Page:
Apple's shares have dropped below $100 (£68) for the first time in the last five months. This followed reports that suggested a slowing down of shipments of the company's latest iPhone iterations — the iPhone 6s and 6s Plus.

The Redmond-based company's shares fell to $99.87 in Nasdaq trading on 6 January. This marks the lowest level since 24 August 2015 when its shares fell to $92, following a brief crash of the entire stock market. The majority of Apple's revenue comes from iPhone sales and its stock is reported to have fallen close to 19% over the last six months.

Japanese daily Nikkei, recently reported that Apple is expected to cut down by 30% the output of iPhone 6s and 6s Plus in the first quarter of 2016. The company had initially planned to keep the production level the same as its 2014 flagships, the iPhone 6 and 6 Plus. Production is expected to get back to normal in the second quarter of the year.

Companies that are likely to see a dip in shipment include LCD panel manufacturer Japan Display, Sharp and LG Display, apart from image sensor suppliers such as Sony and electronic parts manufacturers such as TDK, Alps Electric and Kyocera.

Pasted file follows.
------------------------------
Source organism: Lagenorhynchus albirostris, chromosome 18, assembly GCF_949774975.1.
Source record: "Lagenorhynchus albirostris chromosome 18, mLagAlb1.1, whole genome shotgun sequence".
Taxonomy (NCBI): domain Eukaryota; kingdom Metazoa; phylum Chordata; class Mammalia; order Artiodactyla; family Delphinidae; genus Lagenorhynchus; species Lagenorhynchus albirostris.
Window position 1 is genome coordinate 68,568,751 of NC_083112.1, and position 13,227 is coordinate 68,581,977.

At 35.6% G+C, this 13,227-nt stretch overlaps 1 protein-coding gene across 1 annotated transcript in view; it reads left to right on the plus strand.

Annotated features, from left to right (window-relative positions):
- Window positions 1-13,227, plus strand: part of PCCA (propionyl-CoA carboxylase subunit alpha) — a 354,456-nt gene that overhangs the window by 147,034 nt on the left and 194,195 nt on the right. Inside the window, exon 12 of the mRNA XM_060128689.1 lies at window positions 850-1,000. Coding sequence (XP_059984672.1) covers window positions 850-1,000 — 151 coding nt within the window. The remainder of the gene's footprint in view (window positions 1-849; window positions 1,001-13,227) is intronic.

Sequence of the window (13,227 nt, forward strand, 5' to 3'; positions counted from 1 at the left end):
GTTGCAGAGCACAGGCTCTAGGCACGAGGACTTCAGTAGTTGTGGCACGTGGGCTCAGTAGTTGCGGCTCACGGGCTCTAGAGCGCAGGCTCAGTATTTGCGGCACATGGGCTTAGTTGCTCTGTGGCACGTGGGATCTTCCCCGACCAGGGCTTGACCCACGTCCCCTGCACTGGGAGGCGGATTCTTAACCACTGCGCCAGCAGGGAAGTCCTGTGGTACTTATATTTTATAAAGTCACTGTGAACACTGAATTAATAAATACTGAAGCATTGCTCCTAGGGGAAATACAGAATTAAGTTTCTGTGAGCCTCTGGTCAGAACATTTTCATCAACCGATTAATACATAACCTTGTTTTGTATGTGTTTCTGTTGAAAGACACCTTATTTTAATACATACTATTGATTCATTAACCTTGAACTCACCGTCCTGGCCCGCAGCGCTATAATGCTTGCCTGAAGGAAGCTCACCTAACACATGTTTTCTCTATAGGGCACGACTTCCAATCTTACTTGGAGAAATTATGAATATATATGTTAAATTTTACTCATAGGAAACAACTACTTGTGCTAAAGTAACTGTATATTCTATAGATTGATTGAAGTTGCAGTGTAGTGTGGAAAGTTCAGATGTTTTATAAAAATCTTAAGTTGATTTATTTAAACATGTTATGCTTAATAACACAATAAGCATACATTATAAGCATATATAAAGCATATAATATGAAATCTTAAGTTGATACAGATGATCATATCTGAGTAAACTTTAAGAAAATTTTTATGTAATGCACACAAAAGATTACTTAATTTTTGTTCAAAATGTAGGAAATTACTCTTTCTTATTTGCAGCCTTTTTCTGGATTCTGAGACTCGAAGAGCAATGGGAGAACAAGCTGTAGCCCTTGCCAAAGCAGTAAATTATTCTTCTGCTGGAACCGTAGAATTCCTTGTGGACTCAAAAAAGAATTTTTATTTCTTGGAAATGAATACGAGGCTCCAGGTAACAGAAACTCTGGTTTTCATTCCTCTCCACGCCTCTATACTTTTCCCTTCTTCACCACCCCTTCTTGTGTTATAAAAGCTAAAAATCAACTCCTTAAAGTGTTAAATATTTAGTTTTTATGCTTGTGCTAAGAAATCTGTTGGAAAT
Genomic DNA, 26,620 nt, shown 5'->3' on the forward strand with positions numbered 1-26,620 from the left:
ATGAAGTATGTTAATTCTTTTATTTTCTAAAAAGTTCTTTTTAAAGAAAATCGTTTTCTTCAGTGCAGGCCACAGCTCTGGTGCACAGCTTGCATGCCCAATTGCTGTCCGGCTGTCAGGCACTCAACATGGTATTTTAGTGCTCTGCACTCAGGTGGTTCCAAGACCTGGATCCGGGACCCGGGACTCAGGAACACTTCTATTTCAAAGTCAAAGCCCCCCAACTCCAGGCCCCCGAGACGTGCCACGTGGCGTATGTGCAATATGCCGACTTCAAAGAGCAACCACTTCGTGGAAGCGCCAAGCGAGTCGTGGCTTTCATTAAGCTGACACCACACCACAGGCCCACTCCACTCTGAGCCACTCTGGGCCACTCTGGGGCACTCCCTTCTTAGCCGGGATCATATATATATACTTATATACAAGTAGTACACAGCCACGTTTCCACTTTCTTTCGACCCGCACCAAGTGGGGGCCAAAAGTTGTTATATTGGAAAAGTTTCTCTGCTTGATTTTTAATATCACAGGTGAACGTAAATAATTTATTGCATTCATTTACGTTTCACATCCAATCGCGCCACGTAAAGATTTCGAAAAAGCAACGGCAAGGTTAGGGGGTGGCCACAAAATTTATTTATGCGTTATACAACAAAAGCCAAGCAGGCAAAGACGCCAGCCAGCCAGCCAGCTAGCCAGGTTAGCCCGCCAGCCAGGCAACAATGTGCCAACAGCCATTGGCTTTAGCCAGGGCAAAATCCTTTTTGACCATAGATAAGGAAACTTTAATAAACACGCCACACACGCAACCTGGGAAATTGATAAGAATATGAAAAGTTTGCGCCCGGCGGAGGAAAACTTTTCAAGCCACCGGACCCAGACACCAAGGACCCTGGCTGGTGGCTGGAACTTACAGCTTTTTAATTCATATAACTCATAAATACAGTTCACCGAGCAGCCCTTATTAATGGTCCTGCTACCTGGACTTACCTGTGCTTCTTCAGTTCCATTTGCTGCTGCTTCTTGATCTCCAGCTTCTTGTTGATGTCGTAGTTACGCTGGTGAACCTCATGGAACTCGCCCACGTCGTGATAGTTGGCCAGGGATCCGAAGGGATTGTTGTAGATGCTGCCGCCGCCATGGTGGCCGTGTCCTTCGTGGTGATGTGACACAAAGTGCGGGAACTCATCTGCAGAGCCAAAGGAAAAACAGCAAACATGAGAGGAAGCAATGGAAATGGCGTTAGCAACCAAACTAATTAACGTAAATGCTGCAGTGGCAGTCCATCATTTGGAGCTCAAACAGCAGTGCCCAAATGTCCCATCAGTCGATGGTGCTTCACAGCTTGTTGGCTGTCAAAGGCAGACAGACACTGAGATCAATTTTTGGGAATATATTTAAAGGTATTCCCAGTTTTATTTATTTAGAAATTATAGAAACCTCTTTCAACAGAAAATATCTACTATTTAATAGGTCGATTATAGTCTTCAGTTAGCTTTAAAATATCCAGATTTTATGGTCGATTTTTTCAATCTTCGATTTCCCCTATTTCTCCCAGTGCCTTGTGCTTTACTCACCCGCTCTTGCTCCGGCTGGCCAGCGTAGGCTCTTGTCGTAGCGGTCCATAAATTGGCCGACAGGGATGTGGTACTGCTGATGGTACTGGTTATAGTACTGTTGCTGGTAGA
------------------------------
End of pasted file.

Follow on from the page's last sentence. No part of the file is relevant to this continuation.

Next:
Meanwhile, a source with knowledge of the matter revealed that Apple's biggest manufacturing partner Foxconn, will cut down working hours over the Lunar New Year holiday, reported Reuters. This, according to analysts, could be an indication of the saturating iPhone market. Foxconn said it was "in the midst of planning operational schedules for the Lunar New Year holiday."

"We were already conservative about the first quarter. It's not just iPhone slowdown, but all of the Chinese economy", Kylie Huang, analyst at Daiwa-Cathay Capital Markets, Taipei, said in his response to Foxconn's Lunar New Year plan.

Walter Piecyk, an analyst with financial service firm BTIG, said, "I don't think anyone expects growth to accelerate from last year's hyper growth. The only question that remains is whether they will grow at all in 2016."

Analysts further expect Apple's revenue to increase by less than 4% in 2016, as opposed to the 28% reported in the business year that ended in September 2015. "We can see per survey data that this decline in units is not a result of iPhone users switching away from the iPhone, but is simply due to the tough compare of the iPhone 6," said analyst Nehal Chokshi from Maxim Group. "There is really no way that they could have produced the number of incremental users that they did on the iPhone 6 cycle with the iPhone 6S cycle."